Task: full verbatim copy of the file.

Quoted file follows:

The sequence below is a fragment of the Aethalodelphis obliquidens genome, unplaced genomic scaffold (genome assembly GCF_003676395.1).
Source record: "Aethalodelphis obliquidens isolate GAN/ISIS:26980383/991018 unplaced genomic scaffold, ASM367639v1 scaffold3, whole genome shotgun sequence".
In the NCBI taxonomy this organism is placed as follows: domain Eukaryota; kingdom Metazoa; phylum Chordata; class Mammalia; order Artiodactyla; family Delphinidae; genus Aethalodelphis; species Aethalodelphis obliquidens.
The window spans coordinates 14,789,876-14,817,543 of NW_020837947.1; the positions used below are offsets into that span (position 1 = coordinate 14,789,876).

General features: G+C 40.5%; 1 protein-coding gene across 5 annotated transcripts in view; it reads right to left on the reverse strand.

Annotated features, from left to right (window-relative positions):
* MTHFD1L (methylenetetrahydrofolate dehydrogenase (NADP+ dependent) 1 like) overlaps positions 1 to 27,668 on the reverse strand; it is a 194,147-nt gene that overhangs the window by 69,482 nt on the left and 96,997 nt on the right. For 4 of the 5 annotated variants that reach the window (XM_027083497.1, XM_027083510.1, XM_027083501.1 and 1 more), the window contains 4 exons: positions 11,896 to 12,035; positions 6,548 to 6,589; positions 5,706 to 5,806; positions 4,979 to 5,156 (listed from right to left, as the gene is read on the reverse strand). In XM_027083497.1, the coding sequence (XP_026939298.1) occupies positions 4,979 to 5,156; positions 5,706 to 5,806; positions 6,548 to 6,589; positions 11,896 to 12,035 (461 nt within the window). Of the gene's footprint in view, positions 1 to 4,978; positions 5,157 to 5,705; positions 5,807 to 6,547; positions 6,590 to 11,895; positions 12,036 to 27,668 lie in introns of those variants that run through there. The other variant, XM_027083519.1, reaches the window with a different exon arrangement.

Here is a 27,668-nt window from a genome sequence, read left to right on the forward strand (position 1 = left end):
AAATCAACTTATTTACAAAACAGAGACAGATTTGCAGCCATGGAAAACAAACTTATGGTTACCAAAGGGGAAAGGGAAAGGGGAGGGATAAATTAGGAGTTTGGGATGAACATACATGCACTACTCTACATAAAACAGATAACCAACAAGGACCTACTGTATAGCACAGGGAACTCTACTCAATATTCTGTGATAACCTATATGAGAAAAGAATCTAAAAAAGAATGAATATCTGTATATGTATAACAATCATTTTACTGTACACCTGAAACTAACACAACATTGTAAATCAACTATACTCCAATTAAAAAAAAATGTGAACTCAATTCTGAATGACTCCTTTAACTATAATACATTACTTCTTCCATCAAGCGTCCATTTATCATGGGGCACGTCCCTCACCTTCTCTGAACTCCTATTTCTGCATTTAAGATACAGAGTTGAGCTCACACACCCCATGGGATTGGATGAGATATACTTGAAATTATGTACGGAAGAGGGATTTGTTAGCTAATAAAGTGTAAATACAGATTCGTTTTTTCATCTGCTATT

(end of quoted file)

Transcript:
The sequence below is a fragment of the Aethalodelphis obliquidens genome, unplaced genomic scaffold (genome assembly GCF_003676395.1).
Source record: "Aethalodelphis obliquidens isolate GAN/ISIS:26980383/991018 unplaced genomic scaffold, ASM367639v1 scaffold3, whole genome shotgun sequence".
In the NCBI taxonomy this organism is placed as follows: domain Eukaryota; kingdom Metazoa; phylum Chordata; class Mammalia; order Artiodactyla; family Delphinidae; genus Aethalodelphis; species Aethalodelphis obliquidens.
The window spans coordinates 14,789,876-14,817,543 of NW_020837947.1; the positions used below are offsets into that span (position 1 = coordinate 14,789,876).

General features: G+C 40.5%; 1 protein-coding gene across 5 annotated transcripts in view; it reads right to left on the reverse strand.

Annotated features, from left to right (window-relative positions):
* MTHFD1L (methylenetetrahydrofolate dehydrogenase (NADP+ dependent) 1 like) overlaps positions 1 to 27,668 on the reverse strand; it is a 194,147-nt gene that overhangs the window by 69,482 nt on the left and 96,997 nt on the right. For 4 of the 5 annotated variants that reach the window (XM_027083497.1, XM_027083510.1, XM_027083501.1 and 1 more), the window contains 4 exons: positions 11,896 to 12,035; positions 6,548 to 6,589; positions 5,706 to 5,806; positions 4,979 to 5,156 (listed from right to left, as the gene is read on the reverse strand). In XM_027083497.1, the coding sequence (XP_026939298.1) occupies positions 4,979 to 5,156; positions 5,706 to 5,806; positions 6,548 to 6,589; positions 11,896 to 12,035 (461 nt within the window). Of the gene's footprint in view, positions 1 to 4,978; positions 5,157 to 5,705; positions 5,807 to 6,547; positions 6,590 to 11,895; positions 12,036 to 27,668 lie in introns of those variants that run through there. The other variant, XM_027083519.1, reaches the window with a different exon arrangement.

Here is a 27,668-nt window from a genome sequence, read left to right on the forward strand (position 1 = left end):
AAATCAACTTATTTACAAAACAGAGACAGATTTGCAGCCATGGAAAACAAACTTATGGTTACCAAAGGGGAAAGGGAAAGGGGAGGGATAAATTAGGAGTTTGGGATGAACATACATGCACTACTCTACATAAAACAGATAACCAACAAGGACCTACTGTATAGCACAGGGAACTCTACTCAATATTCTGTGATAACCTATATGAGAAAAGAATCTAAAAAAGAATGAATATCTGTATATGTATAACAATCATTTTACTGTACACCTGAAACTAACACAACATTGTAAATCAACTATACTCCAATTAAAAAAAAATGTGAACTCAATTCTGAATGACTCCTTTAACTATAATACATTACTTCTTCCATCAAGCGTCCATTTATCATGGGGCACGTCCCTCACCTTCTCTGAACTCCTATTTCTGCATTTAAGATACAGAGTTGAGCTCACACACCCCATGGGATTGGATGAGATATACTTGAAATTATGTACGGAAGAGGGATTTGTTAGCTAATAAAGTGTAAATACAGATTCGTTTTTTCATCTGCTATT